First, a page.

Rats were exposed to simulated altitude of 25,000 ft for 0, 3, 7, 14 and 21 days to determine the temporal alterations in corticosterone and its receptors following exposure to hypobaric hypoxia. Our results showed an elevation of corticosterone in plasma and hippocampal tissue following 7 days of exposure, which declined on prolonged hypoxic exposure for 21 days. A concomitant increase in ROS and lipid peroxidation was observed along with depletion of intracellular antioxidants. Glucocorticoid and mineralocorticoid receptors were upregulated on 3 and 7 days of hypoxic exposure. Though expression of Glut1 and Glut3 were upregulated on 3 days of hypoxic exposure, sharp decline in Glut1 expression following 7 days of hypoxic exposure leads to reduced neuronal glucose uptake.
Administration of metyrapone from 3rd to 7th day of hypoxic exposure to suppress hypoxia induced increase in corticosterone levels resulted in reduced oxidative damage, neurodegeneration and improvement of intracellular energy status. The metyrapone treated hypoxic animals performed better in the Morris Water Maze.
Further, administration of exogenous corticosterone along with metyrapone during hypoxic exposure blunted the neuroprotective effect of metyrapone indicating a role for corticosterone in mediating hypobaric hypoxia induced neurodegeneration and memory impairment.
Debasish Majumder (2nd year MPhil Scholar) presented a paper by Michael Lukas and Inga D. Neumann in Neuropharmacology 62 (2012) entitled "Nasal application of neuropeptide S reduces anxiety and prolongs memory in rats: Social versus non-social effects".
Recent studies demonstrated potent behavioral effects of centrally applied neuropeptide S (NPS) in mice and rats. These include increased arousal and wakefulness, facilitation of fear extinction and object memory consolidation and anxiolysis. Here, we compared the effects of NPS on both social and nonsocial memory, in male rats, and on social preference/social anxiety versus non-social anxiety after either intracerebroventricular (icv) or nasal application. Intranasal application of neuropeptides has been successfully employed to alter behavioral parameters in humans and rodents, but studies concerning nasal application of NPS are lacking so far.
First, we confirmed the facilitatory effect of icv NPS (1 nmol) on object discrimination after an inter-exposure interval (IEI) of 240 min. These effects were context dependent, as icv NPS (1 nmol) did not prolong social memory in a social discrimination paradigm.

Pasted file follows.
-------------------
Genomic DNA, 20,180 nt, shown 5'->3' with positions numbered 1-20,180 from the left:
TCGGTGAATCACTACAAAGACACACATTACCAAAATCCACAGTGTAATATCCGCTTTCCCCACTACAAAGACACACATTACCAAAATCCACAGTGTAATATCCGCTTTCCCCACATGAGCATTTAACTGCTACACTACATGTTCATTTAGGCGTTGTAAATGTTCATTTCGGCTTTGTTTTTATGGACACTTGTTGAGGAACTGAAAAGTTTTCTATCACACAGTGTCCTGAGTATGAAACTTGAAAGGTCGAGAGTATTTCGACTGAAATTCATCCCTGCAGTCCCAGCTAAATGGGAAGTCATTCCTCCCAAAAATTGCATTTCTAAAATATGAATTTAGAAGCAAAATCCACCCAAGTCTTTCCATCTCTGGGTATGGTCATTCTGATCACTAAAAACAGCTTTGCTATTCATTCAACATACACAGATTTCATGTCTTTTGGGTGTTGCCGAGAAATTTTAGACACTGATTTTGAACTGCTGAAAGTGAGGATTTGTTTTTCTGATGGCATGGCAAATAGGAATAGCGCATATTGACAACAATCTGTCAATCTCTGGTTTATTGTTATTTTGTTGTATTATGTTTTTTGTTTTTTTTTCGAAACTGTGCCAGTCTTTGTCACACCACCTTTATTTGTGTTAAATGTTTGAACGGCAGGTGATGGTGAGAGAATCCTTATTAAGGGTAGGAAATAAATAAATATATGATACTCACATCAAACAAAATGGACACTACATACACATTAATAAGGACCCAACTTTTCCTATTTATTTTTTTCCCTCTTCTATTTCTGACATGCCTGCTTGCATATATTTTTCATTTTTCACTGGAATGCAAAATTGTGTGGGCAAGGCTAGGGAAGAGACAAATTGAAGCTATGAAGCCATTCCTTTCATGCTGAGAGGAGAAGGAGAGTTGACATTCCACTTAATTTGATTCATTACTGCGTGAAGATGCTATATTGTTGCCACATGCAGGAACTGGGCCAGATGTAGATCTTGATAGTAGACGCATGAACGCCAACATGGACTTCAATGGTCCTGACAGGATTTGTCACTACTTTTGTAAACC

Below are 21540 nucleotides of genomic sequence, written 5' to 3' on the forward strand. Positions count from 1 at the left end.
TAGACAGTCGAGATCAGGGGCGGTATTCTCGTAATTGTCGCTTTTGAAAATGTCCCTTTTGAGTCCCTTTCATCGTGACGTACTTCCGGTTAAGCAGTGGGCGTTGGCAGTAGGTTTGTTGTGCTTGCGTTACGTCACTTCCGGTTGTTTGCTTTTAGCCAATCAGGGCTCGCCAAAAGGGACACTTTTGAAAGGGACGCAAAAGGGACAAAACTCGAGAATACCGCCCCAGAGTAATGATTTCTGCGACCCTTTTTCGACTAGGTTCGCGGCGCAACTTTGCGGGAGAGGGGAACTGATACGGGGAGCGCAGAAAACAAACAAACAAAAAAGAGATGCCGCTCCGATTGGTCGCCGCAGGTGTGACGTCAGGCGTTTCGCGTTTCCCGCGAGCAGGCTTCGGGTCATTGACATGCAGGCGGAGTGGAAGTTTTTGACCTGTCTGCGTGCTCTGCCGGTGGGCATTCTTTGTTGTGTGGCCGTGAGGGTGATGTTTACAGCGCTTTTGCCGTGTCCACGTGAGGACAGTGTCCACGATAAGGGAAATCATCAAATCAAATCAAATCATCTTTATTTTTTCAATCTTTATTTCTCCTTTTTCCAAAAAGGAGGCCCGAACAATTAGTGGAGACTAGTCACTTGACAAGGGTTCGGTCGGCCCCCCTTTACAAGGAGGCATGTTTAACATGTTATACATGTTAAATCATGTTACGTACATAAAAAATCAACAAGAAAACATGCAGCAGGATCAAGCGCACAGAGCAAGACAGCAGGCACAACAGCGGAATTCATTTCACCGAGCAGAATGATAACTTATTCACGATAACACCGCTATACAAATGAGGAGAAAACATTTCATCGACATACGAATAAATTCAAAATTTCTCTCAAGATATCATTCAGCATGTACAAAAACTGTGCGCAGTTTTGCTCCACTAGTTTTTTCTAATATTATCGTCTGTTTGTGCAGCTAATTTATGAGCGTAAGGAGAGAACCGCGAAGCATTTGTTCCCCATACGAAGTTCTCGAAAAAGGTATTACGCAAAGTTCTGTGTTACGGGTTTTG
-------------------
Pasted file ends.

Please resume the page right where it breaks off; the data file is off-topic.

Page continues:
Second, we confirmed the anxiolytic effect of icv NPS (1 nmol) on the elevated plus-maze, whereas neither icv NPS (1 nmol) nor NPS receptor antagonist (10 nmol) altered social preference/social avoidance behavior. Third, nasal NPS (4e40 nmol applied topically on the rhinarium) facilitated object discrimination in a dose-dependent manner. Also, the anxiolytic effect of NPS on the elevated plus-maze could be confirmed after nasal administration (40 nmol). In contrast, identical doses of subcutaneously injected NPS failed to produce corresponding behavioral effects in both tests.
Our findings provide evidence for memory-enhancing and anxiolytic effects of icv NPS in a non-social context. We could further show that these effects are context-specific, as social memory and social preference behavior remained unchanged after icv NPS. The effects of icv NPS were replicated by nasal application of the neuropeptide. Thus, nasal application of NPS seems to be a useful method in rodents for screening for behavioral or physiological effects before more specific and time-consuming, intracerebral methods are employed, and may represent a viable therapeutic approach for NPS treatment ofpatients with psychiatric illnesses such as anxiety or panic disorders.
Anu Mary Varghese (3rd year PhD Scholar) presented her journal club on the paper "Treatment with trichostatin A initiated after disease onset delays disease progression and increases survival in a mouse model of amyotrophic lateral sclerosis" by Young-Eun Yoo, Chien-Ping Ko in Experimental Neurology, June 2011.
Recent studies suggest that progressive motoneuron death in amyotrophic lateral sclerosis (ALS) is non-cell
autonomous and may involve the participation of non-neuronal cells such as glial cells and skeletal muscle.
Therefore, a drug that targets motoneurons as well as neighboring non-neuronal cells might be a potential
therapeutic strategy to delay disease progression in ALS. Trichostatin A (TSA), a histone deacetylase (HDAC)
inhibitor, has shown protective effects in multiple cell types implicated in ALS by resetting gene transcription
proﬁles through increased histone acetylation. To test whether TSA could serve as a potential therapeutic
agent, we intraperitoneally injected TSA from postnatal day 90 (P90), after disease symptoms appear, until
P120 or the end-stage in SOD1-G93A mice. We found that TSA ameliorated motoneuron death and axonal
degeneratio n in SOD1-G93A mice. Reduced gliosis and upregulation of the glutama te transporter (GLT-1)
were also observed in the spinal cord of TSA-treated SOD1-G93A mice. In addition, TSA ameliorated muscle
atrophy and neuromuscular junction (NMJ) denervation, which are the pathological characteristics of ALS
found in skeletal muscle. Improved morphology in TSA-treated SOD1-G93A mice was accompanied by
enhanced motor functions as assessed by rota-rod and grip strength analyses. Furthermore, TSA treatment
signiﬁcantly increased the mean survival duration after the treatment by 18% and prolonged lifespan by
7%. Our ﬁndings suggest that TSA may provide a potential therapy to slow disease progres sion as well as to enhance motor performance to improve the quality of life for ALS patients.
One of the major critiques was that the paper did not consider the side effects of the drug as it has broad spectrum effects that could have serious consequences - for example it is likely to be carcinogenic.